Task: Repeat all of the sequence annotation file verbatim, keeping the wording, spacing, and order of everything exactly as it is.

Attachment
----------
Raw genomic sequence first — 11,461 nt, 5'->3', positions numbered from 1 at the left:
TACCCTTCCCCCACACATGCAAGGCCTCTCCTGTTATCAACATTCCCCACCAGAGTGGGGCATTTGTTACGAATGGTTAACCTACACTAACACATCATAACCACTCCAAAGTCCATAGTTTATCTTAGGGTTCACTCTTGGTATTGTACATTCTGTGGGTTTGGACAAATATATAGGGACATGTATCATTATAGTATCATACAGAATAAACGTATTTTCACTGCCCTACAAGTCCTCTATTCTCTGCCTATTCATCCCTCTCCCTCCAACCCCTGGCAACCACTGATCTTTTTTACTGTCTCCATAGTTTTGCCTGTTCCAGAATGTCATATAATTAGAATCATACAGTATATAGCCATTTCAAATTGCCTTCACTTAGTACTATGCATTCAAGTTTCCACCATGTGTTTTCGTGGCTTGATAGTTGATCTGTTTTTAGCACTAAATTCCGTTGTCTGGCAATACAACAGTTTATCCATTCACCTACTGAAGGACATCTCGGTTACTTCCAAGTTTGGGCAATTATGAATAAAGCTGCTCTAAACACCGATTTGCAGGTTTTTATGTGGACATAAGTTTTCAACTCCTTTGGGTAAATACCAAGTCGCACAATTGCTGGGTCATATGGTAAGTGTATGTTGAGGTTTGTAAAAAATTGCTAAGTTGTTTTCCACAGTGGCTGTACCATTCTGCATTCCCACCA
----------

Raw genomic sequence first — 11,461 nt, 5'->3', positions numbered from 1 at the left:
TACCCTTCCCCCACACATGCAAGGCCTCTCCTGTTATCAACATTCCCCACCAGAGTGGGGCATTTGTTACGAATGGTTAACCTACACTAACACATCATAACCACTCCAAAGTCCATAGTTTATCTTAGGGTTCACTCTTGGTATTGTACATTCTGTGGGTTTGGACAAATATATAGGGACATGTATCATTATAGTATCATACAGAATAAACGTATTTTCACTGCCCTACAAGTCCTCTATTCTCTGCCTATTCATCCCTCTCCCTCCAACCCCTGGCAACCACTGATCTTTTTTACTGTCTCCATAGTTTTGCCTGTTCCAGAATGTCATATAATTAGAATCATACAGTATATAGCCATTTCAAATTGCCTTCACTTAGTACTATGCATTCAAGTTTCCACCATGTGTTTTCGTGGCTTGATAGTTGATCTGTTTTTAGCACTAAATTCCGTTGTCTGGCAATACAACAGTTTATCCATTCACCTACTGAAGGACATCTCGGTTACTTCCAAGTTTGGGCAATTATGAATAAAGCTGCTCTAAACACCGATTTGCAGGTTTTTATGTGGACATAAGTTTTCAACTCCTTTGGGTAAATACCAAGTCGCACAATTGCTGGGTCATATGGTAAGTGTATGTTGAGGTTTGTAAAAAATTGCTAAGTTGTTTTCCACAGTGGCTGTACCATTCTGCATTCCCACCA